Lazy winter gardening

It’s FREEZING today. Well, actually it’s 10 degrees Celsius, which I know is really quite pathetic in the coldness stakes – I thought we must surely be in single digits. But hey, we did get a little sprinkling of teeny weeny hailstones earlier today, so it must be cold.

Winter brings out the Martha Stewart in my daughter (note the matching cupcake-themed scarf and apron, not so much the insider trading yet) and the even-lazier-than-usual gardener in me. I still haven’t finished the damn path (can you tell I enjoy plants more than hard landscaping?). I need to cut back the plumbago. I have a couple of bags of mulch that I need to get around to spreading. But life is busy, my toes are cold, and I can always think of funner things to do than touring gravel suppliers in the rain.

Like finding new gardening books in the library, for example! I think I might even have to buy this one – The Dry Gardening Handbook, by Olivier Filippi. I mean, look at the number of purple flowers on the cover – obviously it’s made for me.

I’ve learned things just from my initial flick through, like planting out new plants with a bigger watering basin than I do currently (something I had kind of cottoned on to, but it’s the first time I’ve read it). Also, the fact that different varieties of lavender have different pH requirements – I thought they all liked lime, but Lavandula stoechas (e.g. Lavender ‘Avonview’ and ‘Bee Happy’ lavender) needs acid soil. Which might explain how poorly the Bee Happy lavenders did in my garden.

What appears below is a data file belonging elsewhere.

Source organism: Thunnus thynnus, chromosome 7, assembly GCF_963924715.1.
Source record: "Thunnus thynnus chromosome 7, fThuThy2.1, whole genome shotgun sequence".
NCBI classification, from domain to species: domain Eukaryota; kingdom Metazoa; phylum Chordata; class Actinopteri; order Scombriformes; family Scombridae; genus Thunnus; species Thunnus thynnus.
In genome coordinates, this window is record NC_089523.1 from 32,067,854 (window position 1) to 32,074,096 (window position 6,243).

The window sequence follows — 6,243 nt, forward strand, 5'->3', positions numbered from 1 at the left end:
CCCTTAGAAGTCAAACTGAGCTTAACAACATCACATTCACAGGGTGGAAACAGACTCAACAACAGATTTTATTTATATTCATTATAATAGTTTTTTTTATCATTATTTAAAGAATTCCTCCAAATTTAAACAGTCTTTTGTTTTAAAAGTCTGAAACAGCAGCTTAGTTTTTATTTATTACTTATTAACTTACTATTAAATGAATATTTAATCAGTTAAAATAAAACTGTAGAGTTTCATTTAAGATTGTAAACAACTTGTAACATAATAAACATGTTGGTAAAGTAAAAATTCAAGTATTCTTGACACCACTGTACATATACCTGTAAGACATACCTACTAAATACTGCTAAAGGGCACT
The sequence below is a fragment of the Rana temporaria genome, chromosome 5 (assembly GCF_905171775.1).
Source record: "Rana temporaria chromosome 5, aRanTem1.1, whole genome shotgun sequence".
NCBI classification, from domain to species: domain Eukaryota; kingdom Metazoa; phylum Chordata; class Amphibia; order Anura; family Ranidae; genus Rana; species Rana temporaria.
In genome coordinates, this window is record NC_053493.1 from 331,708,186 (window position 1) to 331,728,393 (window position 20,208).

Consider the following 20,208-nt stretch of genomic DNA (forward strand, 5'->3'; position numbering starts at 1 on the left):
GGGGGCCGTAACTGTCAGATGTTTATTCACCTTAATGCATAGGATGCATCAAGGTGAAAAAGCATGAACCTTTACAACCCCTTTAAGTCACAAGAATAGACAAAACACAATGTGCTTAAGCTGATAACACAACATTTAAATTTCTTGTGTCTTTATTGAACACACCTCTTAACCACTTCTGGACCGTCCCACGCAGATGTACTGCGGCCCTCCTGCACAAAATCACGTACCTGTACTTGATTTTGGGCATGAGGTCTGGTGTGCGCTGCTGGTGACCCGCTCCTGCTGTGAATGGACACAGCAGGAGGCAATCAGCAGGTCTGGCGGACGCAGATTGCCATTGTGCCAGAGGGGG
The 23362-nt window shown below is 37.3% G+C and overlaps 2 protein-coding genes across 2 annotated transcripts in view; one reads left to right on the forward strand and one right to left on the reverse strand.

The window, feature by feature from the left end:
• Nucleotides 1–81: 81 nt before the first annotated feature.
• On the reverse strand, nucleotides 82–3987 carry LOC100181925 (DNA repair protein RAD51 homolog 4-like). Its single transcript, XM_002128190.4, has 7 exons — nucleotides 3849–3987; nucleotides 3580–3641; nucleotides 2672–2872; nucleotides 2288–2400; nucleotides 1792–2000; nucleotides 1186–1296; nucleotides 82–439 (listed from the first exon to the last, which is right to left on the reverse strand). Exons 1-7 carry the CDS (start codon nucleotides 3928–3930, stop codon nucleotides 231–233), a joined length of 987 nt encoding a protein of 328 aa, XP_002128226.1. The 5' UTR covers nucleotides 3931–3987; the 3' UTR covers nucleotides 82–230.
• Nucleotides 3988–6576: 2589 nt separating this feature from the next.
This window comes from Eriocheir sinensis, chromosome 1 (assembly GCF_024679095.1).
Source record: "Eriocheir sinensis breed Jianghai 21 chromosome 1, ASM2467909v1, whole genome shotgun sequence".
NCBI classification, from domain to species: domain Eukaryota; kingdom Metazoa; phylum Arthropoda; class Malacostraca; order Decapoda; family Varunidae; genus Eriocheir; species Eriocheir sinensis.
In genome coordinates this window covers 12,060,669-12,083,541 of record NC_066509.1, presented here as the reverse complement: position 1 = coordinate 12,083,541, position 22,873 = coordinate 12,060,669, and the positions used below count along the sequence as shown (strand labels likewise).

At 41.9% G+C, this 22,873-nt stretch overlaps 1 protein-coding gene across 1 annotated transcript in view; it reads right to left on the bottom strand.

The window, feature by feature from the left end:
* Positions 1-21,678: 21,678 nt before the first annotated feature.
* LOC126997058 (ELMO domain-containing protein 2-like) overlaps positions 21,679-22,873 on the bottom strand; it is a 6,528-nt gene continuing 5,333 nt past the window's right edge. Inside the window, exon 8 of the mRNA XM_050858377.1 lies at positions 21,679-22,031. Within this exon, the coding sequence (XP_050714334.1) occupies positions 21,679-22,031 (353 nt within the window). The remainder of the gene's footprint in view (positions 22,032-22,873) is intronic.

It’s a UK book with a Mediterranean leaning (and I don’t have a true Mediterranean climate here in Melbourne), but most of the book is a listing of drought-tolerant plants that look made for my garden, if they can also handle a bit of city-living shade, since I don’t have an exposed hill, or even an open paddock, at my disposal.

I might even chuck around a few annual seeds this year – snapdragons and Queen Anne’s lace have accidentally grown well in the past, and I might even try hollyhocks, if I can find somewhere to squeeze them in. I didn’t know they like poor soils – apparently they’re happy in the rubble at the base of a building. And maybe I’ll give gaura and Russian sage a try again.

In the spirit of giving things a second chance, I’ve planted a bunch of purple and pink pennisetums (fountain grass) which grow well everywhere in Melboune, except my garden. Maybe they need more water? Or fertiliser? Or sun? If they don’t grow this year I’m giving up. Here’s a couple surrounded by love-in-the-mist seedlings, aggies, Salvia ‘Waverley’ and blue chalk sticks. Fingers crossed.